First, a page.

I’m actually sitting out in the morning sun writing my morning pages at my own little picnic table. I can hear the cars on Highway 2 hurrying by–on the move, and behind me, a train whistle. My wrist has a wrinkle in it from wearing a cuff all night to ward off carpel tunnel. My fingers are still tingling and numb but able to hold the pen okay. The coffee tastes good. Life is moving at breakneck speed, and I don’t know how to slow it down but to just insist that there is time to sit in the sun and write these pages. For me. To me.
I want to take the time to sink back into me–the learner, the writer, the student, the explorer of all things human–and not just let the do lists do me in. My creative energies have been all gathered up by this place. It’s as if there is another room just three steps away. It is a beautiful room, one I used to love spending time in, but I never simply open the door and walk into it. In a way I have barricaded it with my own thoughts. I have made both writing and teaching about something else (work, money, getting published) instead of about my beloved—what I love.
I don’t buy that it is gone. I have just locked it all away. Why create a beautiful retreat and then never retreat?
What I need to search out is the core of my own desire for learning. As a teacher, I’m most alive when I’m deep in the study of something I feel passionate about. I can scan the years behind me and see that this is true. But as I age, I think my life is less fresh. I walk old familiar paths because that is the path of least resistance. My stories grow tired, but I feel like I don’t know in which direction to look for the new stories. Part of the problem is a kind of deep tiredness that stems from disillusion. I wanted to make a difference. I wanted to make the earth move. I keep thinking about this movie where a bunch of kids—rejects at summer camp—go on a quest to free the buffalo that had been penned up. (I think it was buffalo.) It was an enormous and dangerous undertaking—it took everything they had—but the animals had become so domesticated that when the kids threw open the gate, the animals just stood there eating grass. They no longer even knew that they had been fenced in. That is how I feel sometimes when I teach. We no longer even remember that we should reach and dream and push against restraint.
I feel the pain of those little boys when they threw open the gate and nothing happened. And it is that feeling that has me questioning what I do.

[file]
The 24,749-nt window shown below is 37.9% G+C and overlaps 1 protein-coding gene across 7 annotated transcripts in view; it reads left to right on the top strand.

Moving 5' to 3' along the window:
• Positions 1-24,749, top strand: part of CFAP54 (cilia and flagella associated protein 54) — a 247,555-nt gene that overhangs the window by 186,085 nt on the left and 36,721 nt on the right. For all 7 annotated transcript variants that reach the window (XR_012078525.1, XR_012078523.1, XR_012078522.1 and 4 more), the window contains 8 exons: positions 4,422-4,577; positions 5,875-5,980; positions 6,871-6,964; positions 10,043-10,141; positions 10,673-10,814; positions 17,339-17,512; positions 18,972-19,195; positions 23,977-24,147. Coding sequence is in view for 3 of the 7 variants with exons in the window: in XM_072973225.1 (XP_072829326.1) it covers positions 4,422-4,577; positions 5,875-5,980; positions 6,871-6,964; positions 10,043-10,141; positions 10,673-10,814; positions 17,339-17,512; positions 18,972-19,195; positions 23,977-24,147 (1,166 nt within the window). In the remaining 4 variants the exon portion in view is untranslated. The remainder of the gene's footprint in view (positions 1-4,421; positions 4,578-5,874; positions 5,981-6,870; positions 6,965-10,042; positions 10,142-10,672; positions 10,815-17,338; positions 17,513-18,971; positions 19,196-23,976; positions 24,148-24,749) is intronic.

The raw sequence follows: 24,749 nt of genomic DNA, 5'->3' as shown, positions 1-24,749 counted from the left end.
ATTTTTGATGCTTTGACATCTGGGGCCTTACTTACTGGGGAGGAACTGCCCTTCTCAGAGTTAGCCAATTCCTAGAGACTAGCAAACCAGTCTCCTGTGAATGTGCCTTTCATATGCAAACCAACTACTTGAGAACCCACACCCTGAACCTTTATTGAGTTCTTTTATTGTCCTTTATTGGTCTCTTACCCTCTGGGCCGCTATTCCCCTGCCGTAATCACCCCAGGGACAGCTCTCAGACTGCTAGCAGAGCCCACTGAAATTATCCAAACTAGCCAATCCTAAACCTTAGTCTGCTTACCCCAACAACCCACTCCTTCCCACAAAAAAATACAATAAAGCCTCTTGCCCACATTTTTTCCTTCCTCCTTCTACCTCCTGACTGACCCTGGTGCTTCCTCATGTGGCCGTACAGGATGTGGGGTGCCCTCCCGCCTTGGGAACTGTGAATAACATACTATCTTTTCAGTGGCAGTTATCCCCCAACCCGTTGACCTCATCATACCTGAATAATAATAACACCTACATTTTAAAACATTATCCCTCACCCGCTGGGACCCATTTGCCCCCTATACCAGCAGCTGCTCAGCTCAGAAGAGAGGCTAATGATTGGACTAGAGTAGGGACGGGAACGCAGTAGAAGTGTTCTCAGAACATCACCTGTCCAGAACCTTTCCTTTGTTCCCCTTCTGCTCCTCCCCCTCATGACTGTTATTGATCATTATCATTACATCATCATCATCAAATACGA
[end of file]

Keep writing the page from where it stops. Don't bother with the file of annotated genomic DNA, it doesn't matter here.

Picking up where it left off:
Having said all that, I’m realizing how many life experiences I’ve had that came from a book. People don’t just change because someone tells them to change. They shift direction when something hits them deeply and emotionally in the very core of who they are. They change with great suffering. I think so many books that I’ve read alone and in private that touched me to the core. And the core is so simple. We love. Family, loss, need, suffering. We do suffer. There is no doubt.
To talk only of dreams and vision and reach is to tell only one side of the story because, in the end, we all suffer. It may be only on this level that we all connect and become one. Deep within our yearning—for life, for those we love—is suffering. And beauty is made all the more beautiful when we suffer.
I don’t think I’ve ever reached this place before. Maybe this had been my denial—that we can find a place or create a world where there is no suffering. Peace equals no suffering–yet life is filled to the brim with suffering. That is why constellation work is so powerful—it reaches deeply in and touches that place where we suffer.
And beneath our suffering is usually (always?) love. It is probably wrong to equate pain with suffering. One is of the body—the other of the soul. It is our nature to love—thus to suffer when love is lost.
I think my morning pages have led me to discovery this morning.
Note: I entered my morning pages as they were written, but after writing them I felt sort of raw and awake. I realized that we cannot end suffering unless we end love—and that would be unthinkable. I also realized that some of my constant urging of others to reach and dream has been as a way to avoid suffering. I found this profoundly confusing. I went back into the house—Milt was off doing an interview—and I sat alone and threw an I-Ching. I don’t know if any of you have found the solace of this amazing little and ancient book, but this morning it reached me once again. I threw three coins counting the heads and tails six times. The hexagram I threw was “Grace.” Here are the words that offered me wisdom and understanding.
Inside, the strength of simplicity and self-knowledge.
Outside, the beauty of acceptance and gentleness.Share on Facebook